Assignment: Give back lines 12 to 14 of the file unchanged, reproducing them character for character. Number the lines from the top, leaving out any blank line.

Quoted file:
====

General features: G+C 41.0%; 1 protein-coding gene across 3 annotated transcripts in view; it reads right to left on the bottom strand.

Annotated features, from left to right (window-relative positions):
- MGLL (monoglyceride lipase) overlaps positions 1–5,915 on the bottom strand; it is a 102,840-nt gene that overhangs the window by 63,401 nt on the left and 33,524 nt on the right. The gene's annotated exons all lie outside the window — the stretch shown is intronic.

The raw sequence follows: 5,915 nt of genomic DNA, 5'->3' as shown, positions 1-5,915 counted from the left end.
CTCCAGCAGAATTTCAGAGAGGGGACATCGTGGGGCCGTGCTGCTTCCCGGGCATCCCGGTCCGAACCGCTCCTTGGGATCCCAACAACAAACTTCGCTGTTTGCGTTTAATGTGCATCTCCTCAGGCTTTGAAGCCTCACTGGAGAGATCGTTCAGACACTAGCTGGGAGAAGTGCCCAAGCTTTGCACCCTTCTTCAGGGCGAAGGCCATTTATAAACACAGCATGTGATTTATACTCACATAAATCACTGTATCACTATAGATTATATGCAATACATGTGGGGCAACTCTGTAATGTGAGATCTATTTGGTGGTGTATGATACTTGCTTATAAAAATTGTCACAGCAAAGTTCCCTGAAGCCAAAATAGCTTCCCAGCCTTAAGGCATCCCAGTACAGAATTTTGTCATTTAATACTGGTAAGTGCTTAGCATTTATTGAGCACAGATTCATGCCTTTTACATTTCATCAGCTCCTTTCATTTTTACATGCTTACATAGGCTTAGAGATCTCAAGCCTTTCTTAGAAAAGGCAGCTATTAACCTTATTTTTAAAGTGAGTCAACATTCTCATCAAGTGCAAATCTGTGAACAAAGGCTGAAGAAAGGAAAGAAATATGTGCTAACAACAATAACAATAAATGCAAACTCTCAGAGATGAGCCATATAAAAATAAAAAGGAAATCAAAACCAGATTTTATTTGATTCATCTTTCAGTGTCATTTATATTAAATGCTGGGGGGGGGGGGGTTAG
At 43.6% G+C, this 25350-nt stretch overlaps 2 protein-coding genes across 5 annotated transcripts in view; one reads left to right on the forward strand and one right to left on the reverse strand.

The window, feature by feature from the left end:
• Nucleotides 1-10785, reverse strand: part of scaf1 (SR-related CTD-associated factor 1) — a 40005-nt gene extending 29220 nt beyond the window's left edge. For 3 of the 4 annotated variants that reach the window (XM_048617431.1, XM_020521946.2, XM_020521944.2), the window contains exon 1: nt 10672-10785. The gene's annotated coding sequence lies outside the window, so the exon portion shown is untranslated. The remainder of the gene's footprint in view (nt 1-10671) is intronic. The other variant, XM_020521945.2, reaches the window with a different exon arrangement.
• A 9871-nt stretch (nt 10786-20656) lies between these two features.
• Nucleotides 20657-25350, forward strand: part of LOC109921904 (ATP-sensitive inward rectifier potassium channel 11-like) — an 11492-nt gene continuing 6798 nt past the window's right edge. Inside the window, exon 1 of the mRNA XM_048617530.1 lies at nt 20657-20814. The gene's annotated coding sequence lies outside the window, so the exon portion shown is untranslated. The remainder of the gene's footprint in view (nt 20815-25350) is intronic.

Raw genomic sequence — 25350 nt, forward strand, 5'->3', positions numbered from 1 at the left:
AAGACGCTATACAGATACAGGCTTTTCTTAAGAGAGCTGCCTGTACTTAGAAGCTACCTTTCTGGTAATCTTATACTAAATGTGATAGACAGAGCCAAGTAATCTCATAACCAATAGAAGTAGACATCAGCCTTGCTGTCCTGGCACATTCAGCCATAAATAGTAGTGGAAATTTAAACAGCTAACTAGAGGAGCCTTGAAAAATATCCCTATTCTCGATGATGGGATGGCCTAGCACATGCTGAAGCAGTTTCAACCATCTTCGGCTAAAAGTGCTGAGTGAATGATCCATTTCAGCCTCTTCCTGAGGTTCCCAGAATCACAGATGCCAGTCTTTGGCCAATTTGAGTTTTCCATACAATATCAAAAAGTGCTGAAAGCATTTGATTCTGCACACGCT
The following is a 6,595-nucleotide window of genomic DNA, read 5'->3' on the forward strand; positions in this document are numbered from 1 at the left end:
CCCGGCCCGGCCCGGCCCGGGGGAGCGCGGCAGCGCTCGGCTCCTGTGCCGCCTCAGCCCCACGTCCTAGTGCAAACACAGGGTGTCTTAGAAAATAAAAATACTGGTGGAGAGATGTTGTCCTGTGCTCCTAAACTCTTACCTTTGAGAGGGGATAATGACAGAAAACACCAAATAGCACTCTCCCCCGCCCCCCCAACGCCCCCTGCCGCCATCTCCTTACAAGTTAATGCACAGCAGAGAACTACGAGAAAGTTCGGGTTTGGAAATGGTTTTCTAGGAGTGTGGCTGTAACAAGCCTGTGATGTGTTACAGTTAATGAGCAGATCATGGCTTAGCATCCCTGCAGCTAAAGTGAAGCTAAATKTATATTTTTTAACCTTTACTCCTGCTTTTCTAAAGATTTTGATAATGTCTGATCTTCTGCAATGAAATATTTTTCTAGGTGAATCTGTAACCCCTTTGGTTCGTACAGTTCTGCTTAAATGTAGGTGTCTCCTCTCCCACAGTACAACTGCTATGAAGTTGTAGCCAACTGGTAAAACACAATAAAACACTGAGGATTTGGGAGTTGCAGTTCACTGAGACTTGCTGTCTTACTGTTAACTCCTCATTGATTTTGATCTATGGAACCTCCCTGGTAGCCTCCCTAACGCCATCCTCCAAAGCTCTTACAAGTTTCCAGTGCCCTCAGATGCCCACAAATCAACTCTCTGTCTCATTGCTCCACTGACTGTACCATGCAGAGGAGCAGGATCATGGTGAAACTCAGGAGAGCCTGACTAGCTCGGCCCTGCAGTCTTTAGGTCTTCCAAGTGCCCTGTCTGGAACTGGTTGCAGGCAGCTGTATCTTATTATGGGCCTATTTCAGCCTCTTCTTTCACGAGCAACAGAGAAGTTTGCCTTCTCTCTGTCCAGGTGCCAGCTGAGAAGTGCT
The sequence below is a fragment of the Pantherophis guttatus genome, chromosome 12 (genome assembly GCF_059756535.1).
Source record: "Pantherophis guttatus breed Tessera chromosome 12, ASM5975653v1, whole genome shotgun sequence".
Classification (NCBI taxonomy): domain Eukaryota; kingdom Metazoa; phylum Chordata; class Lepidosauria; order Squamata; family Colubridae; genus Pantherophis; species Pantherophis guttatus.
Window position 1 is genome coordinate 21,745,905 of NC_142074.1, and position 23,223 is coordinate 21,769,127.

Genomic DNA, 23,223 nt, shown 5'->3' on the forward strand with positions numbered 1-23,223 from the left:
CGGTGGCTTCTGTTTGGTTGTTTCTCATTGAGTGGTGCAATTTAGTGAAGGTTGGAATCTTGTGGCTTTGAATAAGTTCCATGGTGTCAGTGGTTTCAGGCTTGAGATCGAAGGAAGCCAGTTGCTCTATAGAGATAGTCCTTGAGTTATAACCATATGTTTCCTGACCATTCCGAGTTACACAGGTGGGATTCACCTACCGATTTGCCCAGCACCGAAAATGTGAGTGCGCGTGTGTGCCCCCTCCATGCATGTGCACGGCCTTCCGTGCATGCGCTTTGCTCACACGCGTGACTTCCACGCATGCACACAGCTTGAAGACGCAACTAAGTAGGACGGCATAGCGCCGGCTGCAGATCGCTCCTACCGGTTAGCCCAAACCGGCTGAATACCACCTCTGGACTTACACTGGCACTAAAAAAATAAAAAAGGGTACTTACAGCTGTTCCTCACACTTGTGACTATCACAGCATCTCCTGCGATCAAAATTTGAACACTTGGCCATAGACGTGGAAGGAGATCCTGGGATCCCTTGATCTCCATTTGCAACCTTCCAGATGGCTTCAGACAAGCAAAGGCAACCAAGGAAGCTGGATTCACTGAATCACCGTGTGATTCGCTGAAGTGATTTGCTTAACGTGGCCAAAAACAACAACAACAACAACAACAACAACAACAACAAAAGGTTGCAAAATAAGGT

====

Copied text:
AAGACGCTATACAGATACAGGCTTTTCTTAAGAGAGCTGCCTGTACTTAGAAGCTACCTTTCTGGTAATCTTATACTAAATGTGATAGACAGAGCCAAGTAATCTCATAACCAATAGAAGTAGACATCAGCCTTGCTGTCCTGGCACATTCAGCCATAAATAGTAGTGGAAATTTAAACAGCTAACTAGAGGAGCCTTGAAAAATATCCCTATTCTCGATGATGGGATGGCCTAGCACATGCTGAAGCAGTTTCAACCATCTTCGGCTAAAAGTGCTGAGTGAATGATCCATTTCAGCCTCTTCCTGAGGTTCCCAGAATCACAGATGCCAGTCTTTGGCCAATTTGAGTTTTCCATACAATATCAAAAAGTGCTGAAAGCATTTGATTCTGCACACGCT
The following is a 6,595-nucleotide window of genomic DNA, read 5'->3' on the forward strand; positions in this document are numbered from 1 at the left end:
CCCGGCCCGGCCCGGCCCGGGGGAGCGCGGCAGCGCTCGGCTCCTGTGCCGCCTCAGCCCCACGTCCTAGTGCAAACACAGGGTGTCTTAGAAAATAAAAATACTGGTGGAGAGATGTTGTCCTGTGCTCCTAAACTCTTACCTTTGAGAGGGGATAATGACAGAAAACACCAAATAGCACTCTCCCCCGCCCCCCCAACGCCCCCTGCCGCCATCTCCTTACAAGTTAATGCACAGCAGAGAACTACGAGAAAGTTCGGGTTTGGAAATGGTTTTCTAGGAGTGTGGCTGTAACAAGCCTGTGATGTGTTACAGTTAATGAGCAGATCATGGCTTAGCATCCCTGCAGCTAAAGTGAAGCTAAATKTATATTTTTTAACCTTTACTCCTGCTTTTCTAAAGATTTTGATAATGTCTGATCTTCTGCAATGAAATATTTTTCTAGGTGAATCTGTAACCCCTTTGGTTCGTACAGTTCTGCTTAAATGTAGGTGTCTCCTCTCCCACAGTACAACTGCTATGAAGTTGTAGCCAACTGGTAAAACACAATAAAACACTGAGGATTTGGGAGTTGCAGTTCACTGAGACTTGCTGTCTTACTGTTAACTCCTCATTGATTTTGATCTATGGAACCTCCCTGGTAGCCTCCCTAACGCCATCCTCCAAAGCTCTTACAAGTTTCCAGTGCCCTCAGATGCCCACAAATCAACTCTCTGTCTCATTGCTCCACTGACTGTACCATGCAGAGGAGCAGGATCATGGTGAAACTCAGGAGAGCCTGACTAGCTCGGCCCTGCAGTCTTTAGGTCTTCCAAGTGCCCTGTCTGGAACTGGTTGCAGGCAGCTGTATCTTATTATGGGCCTATTTCAGCCTCTTCTTTCACGAGCAACAGAGAAGTTTGCCTTCTCTCTGTCCAGGTGCCAGCTGAGAAGTGCT